The offense was terrible last night, and starting pitching isn’t the Royals’ forte.

The Mets can lose tonight and still win the World Series, but the odds are long. A lot of things had to break right for the Mets to win, and now even more.

It begins with deGrom.

ON DECK: Tonight’s lineup.

Aug 10

Mets Even Thinking Of Trading Wilmer Flores Is Absurd

All of a sudden, I’ve been reading with head-scratching confusion how several bloggers are suggesting the New York Mets trade Wilmer Flores.

Why? What good would it serve other than just giving away a prospect? What could they possibly get for him now? Their confused reasoning is since the Mets have few position player prospects they should trade their best one. Yup, makes sense to me.

FLORES: Don't even think of trading him.

FLORES: Don’t even think of trading him.

Flores has been with the Mets for just a handful of games, too small a window to ascertain his potential, and also way too tiny for another team to figure out what to do with him or how he could fit into their plans.

The reason the Mets are having a hard time figuring out what to do with him, and only brought him up because of David Wright’s strained hamstring, is because they don’t know where to play him because he doesn’t have a position.

Wright will occupy third base for much of the next decade; supposedly he doesn’t have the range to play shortstop or speed to go to the outfield; and Daniel Murphy is the second baseman for the foreseeable future.

Other teams also see that, and American League teams are reluctant to use young prospects as a designated hitter let alone trade for one to assume that role. Veteran bats caught in a position logjam, or those that can’t play the field, usually end up as the designated hitter.

I’ll bet you can’t name many prospects stuck in the DH role. At least none on a long-term basis.

So, where could Flores end up playing?

I wrote over a week ago he could be a first-base option should the Mets opt not to tender a contract to Ike Davis, who would then leave as a free agent. Assuming the high probability of that scenario, isn’t it likely other teams have reached the same conclusion?

And, given that, wouldn’t a team needing a bat, particularly a left-handed one, wait until Davis is a free agent instead of trading for him? Davis, after all, based on 32 homers last season, has a more immediate upside than Flores.

Trading Flores now is akin to giving him away because nobody – including the Mets – has a real understanding of his value this early in his career.

Flores could have trade value in the future, but not now. His value to the Mets, with Wright most likely out for the rest of the month, is to establish what he can and can’t do.

Even at the end of the season it would be premature to think of trading him. Should the Mets decide to test Flores at first base next year, they would want to play him there during the winter and let him compete for the spot during spring training.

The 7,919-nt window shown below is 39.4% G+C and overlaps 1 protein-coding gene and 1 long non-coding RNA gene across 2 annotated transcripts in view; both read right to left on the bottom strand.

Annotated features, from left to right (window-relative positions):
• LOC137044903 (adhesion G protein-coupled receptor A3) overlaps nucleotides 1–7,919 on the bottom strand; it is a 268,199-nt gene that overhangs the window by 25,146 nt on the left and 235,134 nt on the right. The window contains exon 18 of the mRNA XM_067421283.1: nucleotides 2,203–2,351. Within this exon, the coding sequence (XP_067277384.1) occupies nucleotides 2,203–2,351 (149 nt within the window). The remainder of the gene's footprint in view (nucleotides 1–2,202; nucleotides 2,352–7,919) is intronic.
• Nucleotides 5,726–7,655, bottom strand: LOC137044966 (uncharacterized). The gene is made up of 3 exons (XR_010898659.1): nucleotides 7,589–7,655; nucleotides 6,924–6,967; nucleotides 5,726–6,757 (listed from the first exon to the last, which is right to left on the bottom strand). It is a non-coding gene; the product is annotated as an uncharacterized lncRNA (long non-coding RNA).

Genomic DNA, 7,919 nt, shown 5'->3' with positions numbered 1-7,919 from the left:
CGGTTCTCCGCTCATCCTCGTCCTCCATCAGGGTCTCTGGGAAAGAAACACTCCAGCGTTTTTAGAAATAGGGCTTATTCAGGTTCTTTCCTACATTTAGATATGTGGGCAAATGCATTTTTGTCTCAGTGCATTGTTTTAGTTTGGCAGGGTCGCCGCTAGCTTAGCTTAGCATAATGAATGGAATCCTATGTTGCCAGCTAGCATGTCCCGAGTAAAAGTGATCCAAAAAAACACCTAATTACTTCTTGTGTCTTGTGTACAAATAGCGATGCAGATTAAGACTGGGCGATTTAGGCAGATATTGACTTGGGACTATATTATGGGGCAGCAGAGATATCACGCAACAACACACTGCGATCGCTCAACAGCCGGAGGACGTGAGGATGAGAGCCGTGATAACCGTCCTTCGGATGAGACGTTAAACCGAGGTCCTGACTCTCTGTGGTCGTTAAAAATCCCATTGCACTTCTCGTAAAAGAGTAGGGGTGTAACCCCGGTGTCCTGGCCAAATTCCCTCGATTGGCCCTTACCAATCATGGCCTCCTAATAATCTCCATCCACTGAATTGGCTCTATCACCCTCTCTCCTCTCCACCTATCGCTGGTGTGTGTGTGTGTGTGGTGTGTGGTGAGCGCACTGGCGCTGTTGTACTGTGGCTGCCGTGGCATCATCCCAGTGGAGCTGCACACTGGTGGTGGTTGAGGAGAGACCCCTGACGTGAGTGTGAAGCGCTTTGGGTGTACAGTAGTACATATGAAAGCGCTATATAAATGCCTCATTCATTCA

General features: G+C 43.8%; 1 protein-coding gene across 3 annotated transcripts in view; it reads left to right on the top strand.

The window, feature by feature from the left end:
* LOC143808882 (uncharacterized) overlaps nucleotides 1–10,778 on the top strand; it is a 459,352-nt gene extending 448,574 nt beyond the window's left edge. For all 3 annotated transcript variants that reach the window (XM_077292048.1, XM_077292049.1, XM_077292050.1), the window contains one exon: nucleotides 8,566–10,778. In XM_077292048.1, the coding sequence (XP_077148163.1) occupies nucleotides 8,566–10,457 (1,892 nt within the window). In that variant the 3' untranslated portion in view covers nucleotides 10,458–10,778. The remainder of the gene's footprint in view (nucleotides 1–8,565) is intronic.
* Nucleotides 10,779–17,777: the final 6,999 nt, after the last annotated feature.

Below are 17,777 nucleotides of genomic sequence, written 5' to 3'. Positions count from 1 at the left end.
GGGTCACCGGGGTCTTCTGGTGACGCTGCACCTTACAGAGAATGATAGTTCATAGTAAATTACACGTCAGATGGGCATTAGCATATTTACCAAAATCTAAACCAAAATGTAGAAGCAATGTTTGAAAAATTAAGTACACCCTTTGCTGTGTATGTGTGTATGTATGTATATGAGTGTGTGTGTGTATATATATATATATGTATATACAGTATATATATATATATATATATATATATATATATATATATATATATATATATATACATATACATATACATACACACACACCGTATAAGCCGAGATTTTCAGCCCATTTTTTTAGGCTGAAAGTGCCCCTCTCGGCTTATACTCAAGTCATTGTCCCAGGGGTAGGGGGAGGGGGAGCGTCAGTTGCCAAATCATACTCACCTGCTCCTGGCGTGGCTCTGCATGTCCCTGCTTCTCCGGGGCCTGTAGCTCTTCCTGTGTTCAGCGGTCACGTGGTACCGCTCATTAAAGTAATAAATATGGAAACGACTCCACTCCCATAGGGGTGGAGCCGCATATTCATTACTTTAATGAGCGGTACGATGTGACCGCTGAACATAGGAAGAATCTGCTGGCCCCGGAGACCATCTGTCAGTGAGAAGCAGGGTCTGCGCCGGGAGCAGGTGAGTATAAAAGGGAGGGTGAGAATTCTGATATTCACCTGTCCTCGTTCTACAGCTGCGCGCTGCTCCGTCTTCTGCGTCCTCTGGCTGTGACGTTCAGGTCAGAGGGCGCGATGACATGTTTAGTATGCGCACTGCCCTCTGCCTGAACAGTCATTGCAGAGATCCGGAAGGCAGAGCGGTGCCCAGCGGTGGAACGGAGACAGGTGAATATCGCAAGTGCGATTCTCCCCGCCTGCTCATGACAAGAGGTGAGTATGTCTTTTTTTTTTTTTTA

Any move involving Flores prior to that would be a mistake. A knee-jerk reaction to the highest degree.

As always, your comments are greatly appreciated and I will attempt to answer them. Follow me on Twitter @jdelcos

Apr 13

Mets Notes: Frigid Temps Fire Up Mets Offense

OK, I was wrong, the Mets should play in 30-degree weather all time, where their record in those conditions is probably better than that of the Jets.

It was a wild game last night and I wouldn’t be surprised if SNY’s ratings spiked for those who tuned in to watch the train wreck of playing in Antarctica, where the only things missing were penguins and Kate Upton frolicking on top of the dugouts between innings.

I admit, the weather made me curious, but that went away when it became apparent they weren’t going to call it. Most likely they played on because the forecast for Sunday is rain all day.

Several things caught my attention last night, among them:

* How does Jon Niese feel today? When it is hard to grip the ball pitchers tend to compensate by overthrowing which taxes the arm. He said he didn’t have a good grip and his command was off. We’ll see.

* The Mets played well because they were warmed by the fire that is John Buck. He’s on a historic start. He will catch Matt Harvey this afternoon, count on it. However, if they play Sunday he should DH as to rest him while keeping his bat in the lineup.

* Speaking of lineups, Jordany Valdespin needs to play until he cools off. Never mind the left-hander today, keep him in there and give him a chance to stay in a groove. Valdespin has never been a full-time player. It’s time to find out.

* Ike Davis doesn’t have to look any further than Lucas Duda for an example of what he should be doing at the plate. Duda hasn’t been Ted Williams, but lately he’s about patience and waiting for his pitch. Take the walks, cut the strikeouts, and you’ll make the pitcher come to you. If it was easy, everybody could do it. Duda is and Davis isn’t.

* Ruben Tejada had a few gems in the field, and a play, well, not so good. However, he’s a talented glove who’ll eventually settle into a good fielding zone.

* Scott Atchison, who had a bad elbow, never should have pitched last night. He didn’t need that kind of work. Let’s keep an eye on him, too.

* David Wright entered the game in a slump and ended it hot. Still no homers, but he drove the ball and came through with runners on base. That had been missing.

* Bad news about Jose Reyes, who severely sprained his ankle and could be out for up to three months. The karma hasn’t been kind to Reyes since leaving the Mets.

The Mets played a terrific game under horrible conditions. The best sign is they kept focus and didn’t allow the conditions to beat them. It definitely was something they can build off of.